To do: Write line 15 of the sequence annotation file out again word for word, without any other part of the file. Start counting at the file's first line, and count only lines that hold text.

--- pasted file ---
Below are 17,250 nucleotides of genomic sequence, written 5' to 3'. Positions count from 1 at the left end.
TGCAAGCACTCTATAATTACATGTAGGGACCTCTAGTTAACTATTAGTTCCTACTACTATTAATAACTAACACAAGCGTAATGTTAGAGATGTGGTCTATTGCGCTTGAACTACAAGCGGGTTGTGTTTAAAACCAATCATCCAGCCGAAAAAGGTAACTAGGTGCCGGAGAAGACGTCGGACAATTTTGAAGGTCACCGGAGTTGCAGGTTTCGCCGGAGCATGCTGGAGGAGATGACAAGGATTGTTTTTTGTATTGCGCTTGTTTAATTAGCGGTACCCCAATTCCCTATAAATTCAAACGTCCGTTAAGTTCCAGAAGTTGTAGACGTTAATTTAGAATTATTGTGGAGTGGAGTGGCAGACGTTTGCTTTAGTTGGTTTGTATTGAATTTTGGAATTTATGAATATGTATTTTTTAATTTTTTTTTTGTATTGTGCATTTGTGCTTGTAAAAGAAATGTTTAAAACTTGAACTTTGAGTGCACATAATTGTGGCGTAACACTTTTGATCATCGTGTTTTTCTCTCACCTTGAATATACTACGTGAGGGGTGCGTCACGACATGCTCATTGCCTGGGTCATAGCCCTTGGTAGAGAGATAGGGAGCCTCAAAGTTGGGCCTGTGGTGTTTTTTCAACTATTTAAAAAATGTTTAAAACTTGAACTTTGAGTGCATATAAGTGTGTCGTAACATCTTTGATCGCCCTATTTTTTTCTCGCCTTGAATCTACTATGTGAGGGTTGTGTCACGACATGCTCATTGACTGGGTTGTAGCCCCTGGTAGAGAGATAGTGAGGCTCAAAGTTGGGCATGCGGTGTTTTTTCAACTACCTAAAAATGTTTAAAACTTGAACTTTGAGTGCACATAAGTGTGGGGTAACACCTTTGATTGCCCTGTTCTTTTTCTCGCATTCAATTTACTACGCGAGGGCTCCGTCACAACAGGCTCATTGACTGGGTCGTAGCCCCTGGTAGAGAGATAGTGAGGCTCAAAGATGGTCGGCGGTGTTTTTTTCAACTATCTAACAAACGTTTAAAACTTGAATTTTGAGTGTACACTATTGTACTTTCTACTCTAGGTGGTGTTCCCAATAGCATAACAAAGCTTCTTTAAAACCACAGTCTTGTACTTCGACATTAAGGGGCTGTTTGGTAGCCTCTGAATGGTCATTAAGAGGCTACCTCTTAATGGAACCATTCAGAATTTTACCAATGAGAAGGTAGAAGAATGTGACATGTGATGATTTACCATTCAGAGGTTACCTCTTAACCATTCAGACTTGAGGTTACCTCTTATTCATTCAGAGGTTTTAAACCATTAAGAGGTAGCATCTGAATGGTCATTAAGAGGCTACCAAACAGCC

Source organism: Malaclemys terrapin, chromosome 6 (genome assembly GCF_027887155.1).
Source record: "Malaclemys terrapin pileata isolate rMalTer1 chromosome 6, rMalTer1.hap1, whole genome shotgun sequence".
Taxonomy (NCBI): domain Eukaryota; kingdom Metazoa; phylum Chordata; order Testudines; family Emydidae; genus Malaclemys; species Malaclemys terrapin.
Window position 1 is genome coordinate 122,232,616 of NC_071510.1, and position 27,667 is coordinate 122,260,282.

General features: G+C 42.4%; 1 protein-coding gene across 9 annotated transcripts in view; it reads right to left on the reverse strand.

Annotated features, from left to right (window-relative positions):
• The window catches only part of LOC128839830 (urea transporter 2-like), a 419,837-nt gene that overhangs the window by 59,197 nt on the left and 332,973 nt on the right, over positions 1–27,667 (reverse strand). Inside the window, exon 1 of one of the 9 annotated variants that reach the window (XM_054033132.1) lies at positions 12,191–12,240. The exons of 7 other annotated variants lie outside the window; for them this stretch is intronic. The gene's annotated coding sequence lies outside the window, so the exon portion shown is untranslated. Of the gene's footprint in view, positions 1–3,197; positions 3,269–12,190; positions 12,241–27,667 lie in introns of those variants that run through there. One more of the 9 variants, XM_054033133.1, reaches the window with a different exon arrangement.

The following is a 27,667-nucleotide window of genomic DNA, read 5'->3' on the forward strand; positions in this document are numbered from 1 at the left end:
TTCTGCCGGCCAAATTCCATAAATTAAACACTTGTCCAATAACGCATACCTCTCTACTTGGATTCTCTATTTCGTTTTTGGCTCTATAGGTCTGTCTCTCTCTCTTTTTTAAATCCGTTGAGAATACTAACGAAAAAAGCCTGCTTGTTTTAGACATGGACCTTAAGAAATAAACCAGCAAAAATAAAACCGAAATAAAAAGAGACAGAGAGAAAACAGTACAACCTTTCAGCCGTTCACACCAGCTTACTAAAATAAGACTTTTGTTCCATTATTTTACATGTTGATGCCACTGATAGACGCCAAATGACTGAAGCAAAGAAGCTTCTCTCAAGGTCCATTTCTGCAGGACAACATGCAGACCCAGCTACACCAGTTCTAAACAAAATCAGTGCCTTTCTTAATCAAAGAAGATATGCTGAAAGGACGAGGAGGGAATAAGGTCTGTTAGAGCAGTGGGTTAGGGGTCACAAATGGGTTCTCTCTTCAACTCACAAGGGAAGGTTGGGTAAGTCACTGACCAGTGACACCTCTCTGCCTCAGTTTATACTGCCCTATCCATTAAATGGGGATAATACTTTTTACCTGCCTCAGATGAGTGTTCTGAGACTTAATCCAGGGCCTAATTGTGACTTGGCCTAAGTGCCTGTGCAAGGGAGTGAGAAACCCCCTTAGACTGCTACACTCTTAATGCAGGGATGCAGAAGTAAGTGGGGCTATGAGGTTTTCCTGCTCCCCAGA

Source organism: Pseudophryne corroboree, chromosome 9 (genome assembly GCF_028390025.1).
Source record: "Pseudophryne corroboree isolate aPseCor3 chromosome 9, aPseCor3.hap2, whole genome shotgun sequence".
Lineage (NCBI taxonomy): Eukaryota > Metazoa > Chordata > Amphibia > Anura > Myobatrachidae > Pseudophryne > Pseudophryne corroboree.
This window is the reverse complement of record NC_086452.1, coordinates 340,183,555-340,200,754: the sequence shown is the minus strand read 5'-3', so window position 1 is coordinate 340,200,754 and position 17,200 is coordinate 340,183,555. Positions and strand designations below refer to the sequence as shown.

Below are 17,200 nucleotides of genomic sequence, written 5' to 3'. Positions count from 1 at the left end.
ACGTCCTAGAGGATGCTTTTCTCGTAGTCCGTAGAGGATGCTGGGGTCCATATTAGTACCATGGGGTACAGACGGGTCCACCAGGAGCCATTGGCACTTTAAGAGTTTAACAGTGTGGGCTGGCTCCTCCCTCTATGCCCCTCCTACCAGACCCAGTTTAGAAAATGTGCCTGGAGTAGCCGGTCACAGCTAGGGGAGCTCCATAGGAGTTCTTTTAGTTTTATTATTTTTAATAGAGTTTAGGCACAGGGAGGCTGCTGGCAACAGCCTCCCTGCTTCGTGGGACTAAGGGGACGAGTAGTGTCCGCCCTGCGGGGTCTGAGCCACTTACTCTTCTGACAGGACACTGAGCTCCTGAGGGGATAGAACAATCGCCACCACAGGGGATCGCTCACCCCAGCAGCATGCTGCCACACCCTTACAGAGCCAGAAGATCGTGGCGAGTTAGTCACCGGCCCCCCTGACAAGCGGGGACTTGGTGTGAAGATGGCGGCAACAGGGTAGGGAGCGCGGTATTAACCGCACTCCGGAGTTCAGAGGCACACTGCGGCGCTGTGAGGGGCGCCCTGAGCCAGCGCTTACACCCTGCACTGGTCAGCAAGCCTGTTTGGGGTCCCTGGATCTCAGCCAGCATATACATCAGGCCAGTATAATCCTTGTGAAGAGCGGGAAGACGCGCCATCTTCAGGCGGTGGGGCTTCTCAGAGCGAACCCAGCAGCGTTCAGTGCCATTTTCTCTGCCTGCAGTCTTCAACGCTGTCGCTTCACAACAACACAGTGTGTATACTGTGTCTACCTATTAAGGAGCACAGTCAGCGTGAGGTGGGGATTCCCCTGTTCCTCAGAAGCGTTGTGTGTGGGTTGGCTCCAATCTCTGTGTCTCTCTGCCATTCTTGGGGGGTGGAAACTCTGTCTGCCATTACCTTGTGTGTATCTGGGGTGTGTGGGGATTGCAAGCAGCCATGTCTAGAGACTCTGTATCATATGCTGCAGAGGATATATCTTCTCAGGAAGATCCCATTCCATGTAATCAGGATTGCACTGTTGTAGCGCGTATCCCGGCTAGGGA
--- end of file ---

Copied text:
This window is the reverse complement of record NC_086452.1, coordinates 340,183,555-340,200,754: the sequence shown is the minus strand read 5'-3', so window position 1 is coordinate 340,200,754 and position 17,200 is coordinate 340,183,555. Positions and strand designations below refer to the sequence as shown.